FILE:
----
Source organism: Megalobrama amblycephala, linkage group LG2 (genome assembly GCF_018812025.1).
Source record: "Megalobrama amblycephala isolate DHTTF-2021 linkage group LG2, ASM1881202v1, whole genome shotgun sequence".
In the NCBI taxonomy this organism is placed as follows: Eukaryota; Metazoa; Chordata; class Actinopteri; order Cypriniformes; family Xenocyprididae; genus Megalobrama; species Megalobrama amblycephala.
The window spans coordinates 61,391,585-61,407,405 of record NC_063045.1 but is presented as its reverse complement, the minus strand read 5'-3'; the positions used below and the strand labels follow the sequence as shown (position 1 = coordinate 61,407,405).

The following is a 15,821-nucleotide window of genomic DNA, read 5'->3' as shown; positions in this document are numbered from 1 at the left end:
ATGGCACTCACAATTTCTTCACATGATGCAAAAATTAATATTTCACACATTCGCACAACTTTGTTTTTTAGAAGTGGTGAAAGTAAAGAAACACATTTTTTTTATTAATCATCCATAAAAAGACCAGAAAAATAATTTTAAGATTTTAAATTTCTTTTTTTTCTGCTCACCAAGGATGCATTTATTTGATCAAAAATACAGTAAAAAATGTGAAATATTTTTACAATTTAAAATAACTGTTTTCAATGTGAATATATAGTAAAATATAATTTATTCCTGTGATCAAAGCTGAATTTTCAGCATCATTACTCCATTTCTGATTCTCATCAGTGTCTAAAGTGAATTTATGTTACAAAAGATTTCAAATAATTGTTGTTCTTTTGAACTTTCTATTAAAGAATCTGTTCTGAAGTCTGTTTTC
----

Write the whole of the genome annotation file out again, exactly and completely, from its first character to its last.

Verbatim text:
Source organism: Megalobrama amblycephala, linkage group LG2 (genome assembly GCF_018812025.1).
Source record: "Megalobrama amblycephala isolate DHTTF-2021 linkage group LG2, ASM1881202v1, whole genome shotgun sequence".
In the NCBI taxonomy this organism is placed as follows: Eukaryota; Metazoa; Chordata; class Actinopteri; order Cypriniformes; family Xenocyprididae; genus Megalobrama; species Megalobrama amblycephala.
The window spans coordinates 61,391,585-61,407,405 of record NC_063045.1 but is presented as its reverse complement, the minus strand read 5'-3'; the positions used below and the strand labels follow the sequence as shown (position 1 = coordinate 61,407,405).

The following is a 15,821-nucleotide window of genomic DNA, read 5'->3' as shown; positions in this document are numbered from 1 at the left end:
ATGGCACTCACAATTTCTTCACATGATGCAAAAATTAATATTTCACACATTCGCACAACTTTGTTTTTTAGAAGTGGTGAAAGTAAAGAAACACATTTTTTTTATTAATCATCCATAAAAAGACCAGAAAAATAATTTTAAGATTTTAAATTTCTTTTTTTTCTGCTCACCAAGGATGCATTTATTTGATCAAAAATACAGTAAAAAATGTGAAATATTTTTACAATTTAAAATAACTGTTTTCAATGTGAATATATAGTAAAATATAATTTATTCCTGTGATCAAAGCTGAATTTTCAGCATCATTACTCCATTTCTGATTCTCATCAGTGTCTAAAGTGAATTTATGTTACAAAAGATTTCAAATAATTGTTGTTCTTTTGAACTTTCTATTAAAGAATCTGTTCTGAAGTCTGTTTTC